I went into this knowing only of the long kiss scene in the first act, where Cary Grant and Ingrid Bergman lock lips while walking slowly across a room toward a phone, which is famous not only for its duration (though it’s not quite a minute, I don’t think) but for how Hitchcock made it feel like a continuous kiss even though it’s strategically broken up here and there in subtle ways that do nothing to disrupt the mood but, on paper, could be cited in defiance of censors who might wanna argue that the kiss is too long. Technically, it’s a long succession of little kisses.
The documentary Hitchcock/Truffaut, about the latter (young) director’s marathon interview with the former (older) director, shows — as does Donald Spoto’s great biography The Dark Side of Genius — how Hitchcock was known, for the prime years of his career, as the simple storyteller who put out a decent thriller every year but not so much as a craftsman, which is how he wanted to see himself. he lamented that the critical world didn’t take him seriously.
The Truffaut book, a long transcript that breaks down just how much thought went into the making of Hitch’s films, was released in 1966 and sparked the belated but well-earned renaissance of Hitchcock’s appreciation in the 1970s — which is also when the film scool gang of Scorsese and Coppola and George Lucas and Brian De Palma and Steven Spielberg started making movies of note and using their newfound fame to draw more appreciation to the Hitchcock movies that’d influenced them.
That view of Hitchcock is now the prevailing one,the idea that he was a kind of edgy brooding genius, and so it’s a neat exercise to look at his work from the ’40s and ’50s and ’60s and see how he was more of a provocateur, int he public’s eye, than the maestro he’s regarded as today.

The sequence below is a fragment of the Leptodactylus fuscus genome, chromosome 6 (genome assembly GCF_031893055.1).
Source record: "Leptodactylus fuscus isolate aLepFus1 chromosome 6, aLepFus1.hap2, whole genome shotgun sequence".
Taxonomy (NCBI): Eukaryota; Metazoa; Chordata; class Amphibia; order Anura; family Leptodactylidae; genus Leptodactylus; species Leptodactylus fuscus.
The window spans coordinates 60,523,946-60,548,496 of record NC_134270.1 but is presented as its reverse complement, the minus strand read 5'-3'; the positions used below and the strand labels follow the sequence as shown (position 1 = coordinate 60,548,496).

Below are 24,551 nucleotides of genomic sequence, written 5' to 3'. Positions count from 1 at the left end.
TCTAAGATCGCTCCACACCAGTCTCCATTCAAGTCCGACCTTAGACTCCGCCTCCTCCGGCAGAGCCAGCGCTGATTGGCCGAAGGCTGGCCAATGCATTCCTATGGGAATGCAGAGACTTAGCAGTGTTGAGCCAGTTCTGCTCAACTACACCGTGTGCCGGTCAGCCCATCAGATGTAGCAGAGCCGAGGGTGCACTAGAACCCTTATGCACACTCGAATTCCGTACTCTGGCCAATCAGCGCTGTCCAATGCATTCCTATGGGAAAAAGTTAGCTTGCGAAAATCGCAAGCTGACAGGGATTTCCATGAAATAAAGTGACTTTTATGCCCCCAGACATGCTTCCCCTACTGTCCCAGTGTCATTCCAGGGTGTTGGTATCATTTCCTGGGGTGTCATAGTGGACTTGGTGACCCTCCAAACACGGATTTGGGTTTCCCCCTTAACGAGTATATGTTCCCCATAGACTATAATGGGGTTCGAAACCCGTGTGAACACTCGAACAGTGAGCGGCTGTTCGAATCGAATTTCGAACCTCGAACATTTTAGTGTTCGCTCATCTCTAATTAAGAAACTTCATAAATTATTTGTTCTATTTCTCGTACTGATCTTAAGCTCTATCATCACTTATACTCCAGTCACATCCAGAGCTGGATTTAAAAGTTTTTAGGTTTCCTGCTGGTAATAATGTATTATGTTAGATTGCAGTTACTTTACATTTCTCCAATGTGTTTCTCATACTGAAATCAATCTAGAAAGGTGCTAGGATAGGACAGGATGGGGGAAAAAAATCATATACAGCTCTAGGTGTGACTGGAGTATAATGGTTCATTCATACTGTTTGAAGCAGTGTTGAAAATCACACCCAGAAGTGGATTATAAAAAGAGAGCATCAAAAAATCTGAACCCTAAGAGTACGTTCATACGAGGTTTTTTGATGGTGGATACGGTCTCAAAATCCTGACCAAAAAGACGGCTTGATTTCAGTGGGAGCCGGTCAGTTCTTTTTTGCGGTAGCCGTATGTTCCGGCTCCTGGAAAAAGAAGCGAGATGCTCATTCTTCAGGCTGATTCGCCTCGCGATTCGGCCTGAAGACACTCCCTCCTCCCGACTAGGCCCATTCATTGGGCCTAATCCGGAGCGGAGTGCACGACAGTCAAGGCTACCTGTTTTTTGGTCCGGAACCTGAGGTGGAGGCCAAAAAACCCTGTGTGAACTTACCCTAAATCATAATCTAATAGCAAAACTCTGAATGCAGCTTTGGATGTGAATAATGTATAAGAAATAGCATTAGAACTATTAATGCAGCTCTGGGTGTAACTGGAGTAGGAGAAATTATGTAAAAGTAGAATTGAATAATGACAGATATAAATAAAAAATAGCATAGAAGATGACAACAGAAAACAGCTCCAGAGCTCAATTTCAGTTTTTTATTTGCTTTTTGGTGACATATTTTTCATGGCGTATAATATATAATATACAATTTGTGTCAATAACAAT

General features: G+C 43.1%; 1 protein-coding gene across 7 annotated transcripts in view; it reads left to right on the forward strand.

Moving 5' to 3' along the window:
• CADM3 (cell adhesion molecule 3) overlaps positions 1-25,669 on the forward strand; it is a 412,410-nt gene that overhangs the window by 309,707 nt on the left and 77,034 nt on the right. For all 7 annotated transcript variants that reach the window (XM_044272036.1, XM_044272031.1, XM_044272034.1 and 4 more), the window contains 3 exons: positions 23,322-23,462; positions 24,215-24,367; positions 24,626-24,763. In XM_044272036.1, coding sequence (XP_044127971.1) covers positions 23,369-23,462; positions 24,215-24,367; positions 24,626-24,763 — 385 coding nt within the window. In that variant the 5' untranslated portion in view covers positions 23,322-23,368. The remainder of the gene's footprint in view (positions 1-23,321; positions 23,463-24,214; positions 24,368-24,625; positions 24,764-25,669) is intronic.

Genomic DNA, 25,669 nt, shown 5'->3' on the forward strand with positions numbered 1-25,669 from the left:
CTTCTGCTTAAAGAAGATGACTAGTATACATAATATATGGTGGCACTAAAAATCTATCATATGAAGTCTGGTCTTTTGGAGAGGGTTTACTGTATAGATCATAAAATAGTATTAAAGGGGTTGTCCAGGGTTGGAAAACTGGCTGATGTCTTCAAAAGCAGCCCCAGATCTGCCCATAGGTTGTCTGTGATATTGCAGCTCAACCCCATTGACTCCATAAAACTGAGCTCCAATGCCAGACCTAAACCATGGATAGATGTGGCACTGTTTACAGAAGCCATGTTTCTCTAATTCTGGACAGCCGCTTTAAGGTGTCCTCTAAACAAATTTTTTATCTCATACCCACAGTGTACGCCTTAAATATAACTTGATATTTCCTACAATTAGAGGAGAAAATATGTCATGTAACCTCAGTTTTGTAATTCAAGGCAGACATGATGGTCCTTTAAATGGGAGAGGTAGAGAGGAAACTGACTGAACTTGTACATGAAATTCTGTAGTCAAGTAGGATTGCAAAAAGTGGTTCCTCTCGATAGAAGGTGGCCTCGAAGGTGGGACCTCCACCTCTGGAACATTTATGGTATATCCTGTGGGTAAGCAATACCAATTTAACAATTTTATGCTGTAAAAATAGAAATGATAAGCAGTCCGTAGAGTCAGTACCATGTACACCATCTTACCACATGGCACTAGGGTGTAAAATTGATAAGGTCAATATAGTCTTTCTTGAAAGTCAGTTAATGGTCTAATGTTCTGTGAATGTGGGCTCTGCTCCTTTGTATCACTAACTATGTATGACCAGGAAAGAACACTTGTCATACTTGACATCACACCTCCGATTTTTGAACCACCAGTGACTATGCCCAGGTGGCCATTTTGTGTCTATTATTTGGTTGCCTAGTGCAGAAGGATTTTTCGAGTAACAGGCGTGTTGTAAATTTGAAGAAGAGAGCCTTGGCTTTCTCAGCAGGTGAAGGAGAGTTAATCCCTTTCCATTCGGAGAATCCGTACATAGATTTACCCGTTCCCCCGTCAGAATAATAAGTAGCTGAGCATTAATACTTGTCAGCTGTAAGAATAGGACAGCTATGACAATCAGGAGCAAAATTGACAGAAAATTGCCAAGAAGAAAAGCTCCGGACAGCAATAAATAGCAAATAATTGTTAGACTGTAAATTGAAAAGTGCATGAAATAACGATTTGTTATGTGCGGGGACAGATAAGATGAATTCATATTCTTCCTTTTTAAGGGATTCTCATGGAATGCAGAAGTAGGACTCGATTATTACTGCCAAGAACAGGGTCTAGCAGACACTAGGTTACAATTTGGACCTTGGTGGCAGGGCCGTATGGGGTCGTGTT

Cuz Notorious doesn’t just have that long kiss as like the only tooth on its blade. The premise has Cary Grant, an intelligence agent, basically pimping Ingrid Bergman (who plays the daughter of a war criminal) into an undercover relationshp with Claude Raines, who plays a wealthy guy in cahoots with some major former Nazis who appear to be planning something devious. And so on top of the suggested premarital frolicking between German and Grant there’s also this exchange they have on a bench when bergman, coy and grinning, says that she’s adding a notch to her bed post because she just fucked Raines.
And then Raines’s character, like the villains of Psycho and Stranger’s on a Train, has a toxically dependent relationship with his mother and it feels…loaded. Not outright sexual but the weirdness of their bond parallels the illicit romance between him and Bergman — which is offset by her equally-illicit, though also the more consensual and sincere, affair she’s having with Grant.
Nothing here feels like it’s on the level. Everybody’s got an agenda and everybody’s using another person and there’s so much sexual energy — Notorious is definitely the most sexually-charged Hitchcock movie on the List to date. And, on a story level, one of my favorites.